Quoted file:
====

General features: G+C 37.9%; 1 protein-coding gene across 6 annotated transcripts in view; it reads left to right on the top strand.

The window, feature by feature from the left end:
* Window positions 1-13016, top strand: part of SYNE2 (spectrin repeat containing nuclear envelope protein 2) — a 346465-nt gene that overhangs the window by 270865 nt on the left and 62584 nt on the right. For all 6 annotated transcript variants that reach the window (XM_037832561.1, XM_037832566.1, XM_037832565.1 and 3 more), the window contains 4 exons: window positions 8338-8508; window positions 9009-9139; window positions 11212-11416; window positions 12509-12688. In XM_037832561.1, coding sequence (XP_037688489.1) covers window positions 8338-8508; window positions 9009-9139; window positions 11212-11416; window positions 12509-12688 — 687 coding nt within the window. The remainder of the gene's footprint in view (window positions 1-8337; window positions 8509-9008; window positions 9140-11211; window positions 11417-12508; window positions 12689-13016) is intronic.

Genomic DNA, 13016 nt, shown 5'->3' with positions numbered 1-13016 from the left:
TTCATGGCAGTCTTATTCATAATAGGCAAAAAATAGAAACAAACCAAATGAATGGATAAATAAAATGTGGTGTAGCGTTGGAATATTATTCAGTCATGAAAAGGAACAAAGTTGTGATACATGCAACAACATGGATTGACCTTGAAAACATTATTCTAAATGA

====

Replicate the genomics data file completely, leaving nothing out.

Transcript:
General features: G+C 37.9%; 1 protein-coding gene across 6 annotated transcripts in view; it reads left to right on the top strand.

The window, feature by feature from the left end:
* Window positions 1-13016, top strand: part of SYNE2 (spectrin repeat containing nuclear envelope protein 2) — a 346465-nt gene that overhangs the window by 270865 nt on the left and 62584 nt on the right. For all 6 annotated transcript variants that reach the window (XM_037832561.1, XM_037832566.1, XM_037832565.1 and 3 more), the window contains 4 exons: window positions 8338-8508; window positions 9009-9139; window positions 11212-11416; window positions 12509-12688. In XM_037832561.1, coding sequence (XP_037688489.1) covers window positions 8338-8508; window positions 9009-9139; window positions 11212-11416; window positions 12509-12688 — 687 coding nt within the window. The remainder of the gene's footprint in view (window positions 1-8337; window positions 8509-9008; window positions 9140-11211; window positions 11417-12508; window positions 12689-13016) is intronic.

Genomic DNA, 13016 nt, shown 5'->3' with positions numbered 1-13016 from the left:
TTCATGGCAGTCTTATTCATAATAGGCAAAAAATAGAAACAAACCAAATGAATGGATAAATAAAATGTGGTGTAGCGTTGGAATATTATTCAGTCATGAAAAGGAACAAAGTTGTGATACATGCAACAACATGGATTGACCTTGAAAACATTATTCTAAATGA